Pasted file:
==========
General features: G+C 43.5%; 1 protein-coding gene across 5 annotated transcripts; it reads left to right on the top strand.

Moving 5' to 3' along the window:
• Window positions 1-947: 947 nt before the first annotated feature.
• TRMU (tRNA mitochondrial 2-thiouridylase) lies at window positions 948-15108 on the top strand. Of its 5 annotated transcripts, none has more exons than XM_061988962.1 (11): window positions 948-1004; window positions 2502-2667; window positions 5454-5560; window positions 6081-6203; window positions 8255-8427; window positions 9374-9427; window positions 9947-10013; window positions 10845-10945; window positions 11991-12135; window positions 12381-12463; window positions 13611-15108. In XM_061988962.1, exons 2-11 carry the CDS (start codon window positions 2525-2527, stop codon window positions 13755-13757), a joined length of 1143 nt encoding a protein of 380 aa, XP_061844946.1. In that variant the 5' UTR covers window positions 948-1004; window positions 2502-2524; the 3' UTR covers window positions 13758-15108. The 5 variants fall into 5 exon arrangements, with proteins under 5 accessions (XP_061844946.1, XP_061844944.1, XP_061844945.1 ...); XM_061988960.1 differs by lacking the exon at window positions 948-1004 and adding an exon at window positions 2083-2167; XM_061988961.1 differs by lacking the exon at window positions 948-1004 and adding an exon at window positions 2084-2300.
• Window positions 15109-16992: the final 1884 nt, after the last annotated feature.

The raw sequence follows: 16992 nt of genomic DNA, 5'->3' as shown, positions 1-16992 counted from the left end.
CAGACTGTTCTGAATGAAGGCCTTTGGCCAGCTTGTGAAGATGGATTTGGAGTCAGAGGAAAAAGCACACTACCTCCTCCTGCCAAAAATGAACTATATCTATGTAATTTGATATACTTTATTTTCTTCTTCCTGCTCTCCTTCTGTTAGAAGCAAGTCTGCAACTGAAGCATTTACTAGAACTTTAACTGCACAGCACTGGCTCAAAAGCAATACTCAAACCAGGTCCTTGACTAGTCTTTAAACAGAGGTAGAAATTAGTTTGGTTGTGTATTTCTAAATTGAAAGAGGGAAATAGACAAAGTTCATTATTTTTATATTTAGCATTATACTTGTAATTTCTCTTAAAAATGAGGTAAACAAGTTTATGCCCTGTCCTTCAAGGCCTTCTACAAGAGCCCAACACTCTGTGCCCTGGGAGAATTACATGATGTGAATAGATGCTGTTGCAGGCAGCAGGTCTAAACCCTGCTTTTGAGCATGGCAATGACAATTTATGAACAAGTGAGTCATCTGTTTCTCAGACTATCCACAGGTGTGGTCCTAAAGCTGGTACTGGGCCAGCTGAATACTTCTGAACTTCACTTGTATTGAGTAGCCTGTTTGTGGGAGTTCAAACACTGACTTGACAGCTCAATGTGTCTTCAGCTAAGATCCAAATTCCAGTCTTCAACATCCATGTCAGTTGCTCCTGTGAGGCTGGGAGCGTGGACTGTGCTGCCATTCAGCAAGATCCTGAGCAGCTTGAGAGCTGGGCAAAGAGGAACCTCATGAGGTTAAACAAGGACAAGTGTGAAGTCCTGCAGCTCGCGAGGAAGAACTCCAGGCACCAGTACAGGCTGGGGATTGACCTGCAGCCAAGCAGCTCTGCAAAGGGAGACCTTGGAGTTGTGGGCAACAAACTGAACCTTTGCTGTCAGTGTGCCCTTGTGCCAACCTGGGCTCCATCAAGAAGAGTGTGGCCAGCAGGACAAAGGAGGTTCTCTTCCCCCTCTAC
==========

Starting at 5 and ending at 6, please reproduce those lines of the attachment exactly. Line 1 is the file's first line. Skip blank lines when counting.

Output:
• Window positions 15109-16992: the final 1884 nt, after the last annotated feature.

The raw sequence follows: 16992 nt of genomic DNA, 5'->3' as shown, positions 1-16992 counted from the left end.